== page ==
It's not just me, either. Just moments ago, I got this message from Meghan: "I'm trying not to hyper-ventilate. That's normal, right?"

Normal? Sorry, we gave up normal weeks ago. This is the Stanley Cup. This is Vancouver – normal doesn't live here anymore.

And as much as I've lived and died with the team through the last few months, I don't know I could handle a Game 7. I have enough reserve strength to last through tonight, but after that? Fumes.

Before Friday's game, I threatened the Hockey Gods to give us a victory. They politely obliged. And today? Today is not a time for threats - instead, I ask them for a favour:

Put me out of my misery. Let it be over tonight, in Boston. Let me spend my Wednesday evening with the TV off; let me take my dog for a long walk; let my bank account rest; let me go to bed happy, not nervous. Let my liver have a lunch break – my heart, too.

Please, Hockey Gods, let me live my life.

Friday, June 10, 2011

:: Weather for Winning ::

It is cold and overcast today - very un-June like, and I just had this conversation with my brother.

Chris: This is good weather for a Canucks' win.
Me: I don't know what the weather has to do with anything, but I'll agree with you.
Chris: I just figured it'll be a cold day in Hell before the Canucks win the Stanley Cup, and it's pretty cold out.
Me: Good point.
Chris: Yeah, the Canucks aren't going to win on a sunny day. That just would never happen.

Thursday, June 09, 2011

:: A post in which I threaten and possibly anger the Hockey Gods ::

There has to be a way, right?

This won't happen to us again, this losing, not now, after all this. After all we've invested – emotionally and financially (because those car flags ain't cheap). No, it cannot be.

Yet, I fear it is. I hope I am wrong.

If you have to ask what I'm talking about, well, then you probably won't care about the rest of this column. But on the slim chance you'll continue to read, I'm speaking of the Stanley Cup. The Holy Grail.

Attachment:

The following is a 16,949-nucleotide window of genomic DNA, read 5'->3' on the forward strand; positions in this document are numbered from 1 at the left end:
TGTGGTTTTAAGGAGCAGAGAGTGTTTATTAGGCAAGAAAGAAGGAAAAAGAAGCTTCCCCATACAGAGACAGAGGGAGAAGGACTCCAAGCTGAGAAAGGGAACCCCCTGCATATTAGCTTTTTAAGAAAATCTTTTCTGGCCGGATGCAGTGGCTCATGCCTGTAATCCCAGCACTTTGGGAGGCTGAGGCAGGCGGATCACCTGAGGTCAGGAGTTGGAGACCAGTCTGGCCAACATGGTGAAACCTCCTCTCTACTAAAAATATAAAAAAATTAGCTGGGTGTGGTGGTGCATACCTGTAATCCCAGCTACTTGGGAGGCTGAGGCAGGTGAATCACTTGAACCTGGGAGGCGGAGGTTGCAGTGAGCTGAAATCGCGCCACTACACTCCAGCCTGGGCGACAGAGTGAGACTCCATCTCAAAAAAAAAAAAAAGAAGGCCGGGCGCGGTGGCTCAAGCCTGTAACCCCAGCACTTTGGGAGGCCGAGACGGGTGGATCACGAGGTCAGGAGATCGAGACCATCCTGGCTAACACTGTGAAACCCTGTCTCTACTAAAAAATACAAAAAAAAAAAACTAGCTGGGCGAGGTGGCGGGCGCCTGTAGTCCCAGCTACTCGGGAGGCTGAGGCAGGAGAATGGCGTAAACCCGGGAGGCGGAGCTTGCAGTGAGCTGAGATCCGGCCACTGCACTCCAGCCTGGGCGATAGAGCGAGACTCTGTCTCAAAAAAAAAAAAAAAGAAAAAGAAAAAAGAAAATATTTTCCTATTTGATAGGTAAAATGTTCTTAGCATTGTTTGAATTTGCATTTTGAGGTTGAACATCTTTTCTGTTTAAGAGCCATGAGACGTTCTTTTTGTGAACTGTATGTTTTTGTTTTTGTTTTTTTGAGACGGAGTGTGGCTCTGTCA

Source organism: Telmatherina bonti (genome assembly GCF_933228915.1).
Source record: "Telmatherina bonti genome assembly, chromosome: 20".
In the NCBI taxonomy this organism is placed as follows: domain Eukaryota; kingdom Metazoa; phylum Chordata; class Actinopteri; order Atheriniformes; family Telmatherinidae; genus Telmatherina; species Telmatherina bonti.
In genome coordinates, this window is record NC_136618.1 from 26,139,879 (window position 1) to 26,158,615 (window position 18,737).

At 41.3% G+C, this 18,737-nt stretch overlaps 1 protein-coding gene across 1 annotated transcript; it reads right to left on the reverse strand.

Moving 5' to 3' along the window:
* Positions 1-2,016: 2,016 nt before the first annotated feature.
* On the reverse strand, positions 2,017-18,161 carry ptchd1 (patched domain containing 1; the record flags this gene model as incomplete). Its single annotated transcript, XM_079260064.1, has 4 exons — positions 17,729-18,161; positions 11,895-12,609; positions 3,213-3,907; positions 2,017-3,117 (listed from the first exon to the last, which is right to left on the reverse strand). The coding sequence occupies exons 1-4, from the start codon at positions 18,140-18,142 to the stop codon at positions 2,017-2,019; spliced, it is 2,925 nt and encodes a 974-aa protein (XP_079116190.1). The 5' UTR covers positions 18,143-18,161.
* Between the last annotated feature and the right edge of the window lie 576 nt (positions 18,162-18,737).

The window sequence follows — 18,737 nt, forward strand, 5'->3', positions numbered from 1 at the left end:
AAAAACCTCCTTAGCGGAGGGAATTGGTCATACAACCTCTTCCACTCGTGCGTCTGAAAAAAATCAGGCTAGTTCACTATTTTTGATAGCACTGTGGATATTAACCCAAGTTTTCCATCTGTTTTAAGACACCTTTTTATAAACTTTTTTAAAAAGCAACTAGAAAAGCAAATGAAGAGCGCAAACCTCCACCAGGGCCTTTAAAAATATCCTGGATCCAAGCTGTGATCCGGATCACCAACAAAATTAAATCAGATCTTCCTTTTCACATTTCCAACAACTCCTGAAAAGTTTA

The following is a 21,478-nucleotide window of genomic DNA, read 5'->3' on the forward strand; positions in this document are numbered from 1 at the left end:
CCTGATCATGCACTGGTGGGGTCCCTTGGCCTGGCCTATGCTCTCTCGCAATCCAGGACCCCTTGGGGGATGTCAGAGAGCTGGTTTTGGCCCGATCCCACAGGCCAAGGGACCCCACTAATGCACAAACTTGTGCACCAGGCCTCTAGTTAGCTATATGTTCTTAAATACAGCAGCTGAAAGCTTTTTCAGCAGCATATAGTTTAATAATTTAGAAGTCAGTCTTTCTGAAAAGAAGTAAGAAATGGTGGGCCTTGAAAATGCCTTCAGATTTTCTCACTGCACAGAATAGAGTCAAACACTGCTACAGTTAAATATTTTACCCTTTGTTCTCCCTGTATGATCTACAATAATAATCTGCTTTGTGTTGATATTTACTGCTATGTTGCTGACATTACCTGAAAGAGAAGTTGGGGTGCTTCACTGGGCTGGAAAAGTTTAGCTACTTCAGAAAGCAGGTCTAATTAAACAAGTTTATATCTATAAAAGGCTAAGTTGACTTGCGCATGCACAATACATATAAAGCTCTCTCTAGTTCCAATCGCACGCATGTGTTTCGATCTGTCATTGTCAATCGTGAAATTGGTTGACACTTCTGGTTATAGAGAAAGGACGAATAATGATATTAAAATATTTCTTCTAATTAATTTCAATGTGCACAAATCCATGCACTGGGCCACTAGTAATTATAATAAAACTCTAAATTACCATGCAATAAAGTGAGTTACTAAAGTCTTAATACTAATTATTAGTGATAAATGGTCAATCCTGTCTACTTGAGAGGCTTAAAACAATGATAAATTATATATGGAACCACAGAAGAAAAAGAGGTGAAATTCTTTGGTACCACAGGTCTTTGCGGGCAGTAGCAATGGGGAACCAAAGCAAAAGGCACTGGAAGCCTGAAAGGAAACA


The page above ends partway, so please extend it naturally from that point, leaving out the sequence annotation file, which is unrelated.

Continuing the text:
And more specifically, I'm talking about the fact that the Vancouver Canucks – who just a week and a half ago were talked about as though they'd already won it – have lost two straight games, both badly, after winning the first two, both narrowly, and appear on the verge of blowing the best chance they've ever had to capture the trophy in question.

So yeah, I'm a little nervous and fear the worst. And I know Canuck fans are conditioned this way – as though we're Deloreans on an assembly line, destined for a few bright moments but, ultimately, failure. But for me, it's even worse because I am, when it comes to sports, a fairly pessimistic sort. Drives my brother crazy. Just ask him.

And here's the thing – I don't want to be this way. I hate it about myself and I really TRY not to be. Honest, I do. But sometimes I can't shake it.

Sometimes, after all these years, I wonder why the Hockey Gods – if such deities truly exist – refuse to give us Canucks fans a break. I mean, one Stanley Cup – just one – is that too much to ask? The Carolina Hurricanes have one, for Christ's sakes.

But before I delve too far into negativity, it must of course be pointed out that the Canucks are not losing this series, nor have they, in fact, trailed in a series throughout the entire playoff run. Not once. They are currently tied. And have two of three remaining games at home. They can still do this. Nobody said it was going to be easy; the Stanley Cup is the hardest trophy to win in pro sports, so it shouldn't be. And there are as many reasons to suggest they'll pull it off as they are to suggest they won't. I get that. I try to remind myself of that often.

And in the meantime, I hope.

I hope Roberto Luongo starts playing like Roberto Luongo – actually, I'd prefer he started playing like Tim Thomas, but I digress – and I hope the Sedins and Kesler and Raymond and the entire powerplay score a goal. Maybe 5 goals. Whatever, just put up a number.

I would love for all of those things to happen. All fans would. And when fans want something like that they often start talking about having to pray – literally beg and plead with – to the Hockey Gods for a little luck.

And fans being fans, we'll do whatever it takes to help sway said luck, as though our own personal actions will somehow affect the outcome. I put myself squarely in this camp, as irrational as it is. We wear our lucky shirts. We watch it at one house only, or switch to another friend's place after a loss; change bars, change beers. Sit in the same seats. Different seats. Stand up. Lie down. Hop on one foot.

Whatever it takes.
And we hope and we pray that one day the Gods will do us a kindness. Once, just once.